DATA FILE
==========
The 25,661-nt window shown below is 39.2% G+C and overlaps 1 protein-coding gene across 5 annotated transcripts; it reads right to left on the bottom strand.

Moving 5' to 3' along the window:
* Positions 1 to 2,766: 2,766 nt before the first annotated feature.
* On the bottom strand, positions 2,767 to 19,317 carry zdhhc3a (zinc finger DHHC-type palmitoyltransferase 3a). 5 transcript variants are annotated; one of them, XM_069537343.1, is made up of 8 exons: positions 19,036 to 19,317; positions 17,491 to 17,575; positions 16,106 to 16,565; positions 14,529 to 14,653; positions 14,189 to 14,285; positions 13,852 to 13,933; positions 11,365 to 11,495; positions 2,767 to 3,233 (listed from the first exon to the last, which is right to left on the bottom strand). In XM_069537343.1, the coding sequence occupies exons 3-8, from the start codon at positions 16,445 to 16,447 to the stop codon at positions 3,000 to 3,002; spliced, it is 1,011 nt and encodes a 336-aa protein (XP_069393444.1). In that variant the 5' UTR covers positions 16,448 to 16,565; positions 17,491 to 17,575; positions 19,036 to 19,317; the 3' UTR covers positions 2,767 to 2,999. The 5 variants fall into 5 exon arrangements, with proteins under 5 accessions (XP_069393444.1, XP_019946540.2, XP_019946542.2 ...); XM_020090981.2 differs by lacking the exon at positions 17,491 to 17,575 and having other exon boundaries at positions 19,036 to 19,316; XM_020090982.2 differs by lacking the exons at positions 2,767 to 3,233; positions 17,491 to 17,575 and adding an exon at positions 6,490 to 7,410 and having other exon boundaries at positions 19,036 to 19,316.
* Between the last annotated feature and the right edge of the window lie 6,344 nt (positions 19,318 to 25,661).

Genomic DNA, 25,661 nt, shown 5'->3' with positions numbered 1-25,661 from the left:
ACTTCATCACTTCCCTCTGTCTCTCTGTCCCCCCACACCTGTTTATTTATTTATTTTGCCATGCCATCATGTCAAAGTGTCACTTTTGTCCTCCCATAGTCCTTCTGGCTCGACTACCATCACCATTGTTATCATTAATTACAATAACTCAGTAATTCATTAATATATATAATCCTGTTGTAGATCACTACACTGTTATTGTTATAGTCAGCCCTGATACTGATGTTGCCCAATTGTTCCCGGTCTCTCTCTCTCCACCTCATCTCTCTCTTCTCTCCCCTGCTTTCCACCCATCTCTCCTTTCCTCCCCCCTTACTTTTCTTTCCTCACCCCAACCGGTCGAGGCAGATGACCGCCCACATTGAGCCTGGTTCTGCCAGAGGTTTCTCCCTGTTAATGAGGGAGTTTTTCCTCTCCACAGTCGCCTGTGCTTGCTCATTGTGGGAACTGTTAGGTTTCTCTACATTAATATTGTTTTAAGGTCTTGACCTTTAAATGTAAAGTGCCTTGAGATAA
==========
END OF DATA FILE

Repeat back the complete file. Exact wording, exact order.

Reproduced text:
The 25,661-nt window shown below is 39.2% G+C and overlaps 1 protein-coding gene across 5 annotated transcripts; it reads right to left on the bottom strand.

Moving 5' to 3' along the window:
* Positions 1 to 2,766: 2,766 nt before the first annotated feature.
* On the bottom strand, positions 2,767 to 19,317 carry zdhhc3a (zinc finger DHHC-type palmitoyltransferase 3a). 5 transcript variants are annotated; one of them, XM_069537343.1, is made up of 8 exons: positions 19,036 to 19,317; positions 17,491 to 17,575; positions 16,106 to 16,565; positions 14,529 to 14,653; positions 14,189 to 14,285; positions 13,852 to 13,933; positions 11,365 to 11,495; positions 2,767 to 3,233 (listed from the first exon to the last, which is right to left on the bottom strand). In XM_069537343.1, the coding sequence occupies exons 3-8, from the start codon at positions 16,445 to 16,447 to the stop codon at positions 3,000 to 3,002; spliced, it is 1,011 nt and encodes a 336-aa protein (XP_069393444.1). In that variant the 5' UTR covers positions 16,448 to 16,565; positions 17,491 to 17,575; positions 19,036 to 19,317; the 3' UTR covers positions 2,767 to 2,999. The 5 variants fall into 5 exon arrangements, with proteins under 5 accessions (XP_069393444.1, XP_019946540.2, XP_019946542.2 ...); XM_020090981.2 differs by lacking the exon at positions 17,491 to 17,575 and having other exon boundaries at positions 19,036 to 19,316; XM_020090982.2 differs by lacking the exons at positions 2,767 to 3,233; positions 17,491 to 17,575 and adding an exon at positions 6,490 to 7,410 and having other exon boundaries at positions 19,036 to 19,316.
* Between the last annotated feature and the right edge of the window lie 6,344 nt (positions 19,318 to 25,661).

Genomic DNA, 25,661 nt, shown 5'->3' with positions numbered 1-25,661 from the left:
ACTTCATCACTTCCCTCTGTCTCTCTGTCCCCCCACACCTGTTTATTTATTTATTTTGCCATGCCATCATGTCAAAGTGTCACTTTTGTCCTCCCATAGTCCTTCTGGCTCGACTACCATCACCATTGTTATCATTAATTACAATAACTCAGTAATTCATTAATATATATAATCCTGTTGTAGATCACTACACTGTTATTGTTATAGTCAGCCCTGATACTGATGTTGCCCAATTGTTCCCGGTCTCTCTCTCTCCACCTCATCTCTCTCTTCTCTCCCCTGCTTTCCACCCATCTCTCCTTTCCTCCCCCCTTACTTTTCTTTCCTCACCCCAACCGGTCGAGGCAGATGACCGCCCACATTGAGCCTGGTTCTGCCAGAGGTTTCTCCCTGTTAATGAGGGAGTTTTTCCTCTCCACAGTCGCCTGTGCTTGCTCATTGTGGGAACTGTTAGGTTTCTCTACATTAATATTGTTTTAAGGTCTTGACCTTTAAATGTAAAGTGCCTTGAGATAA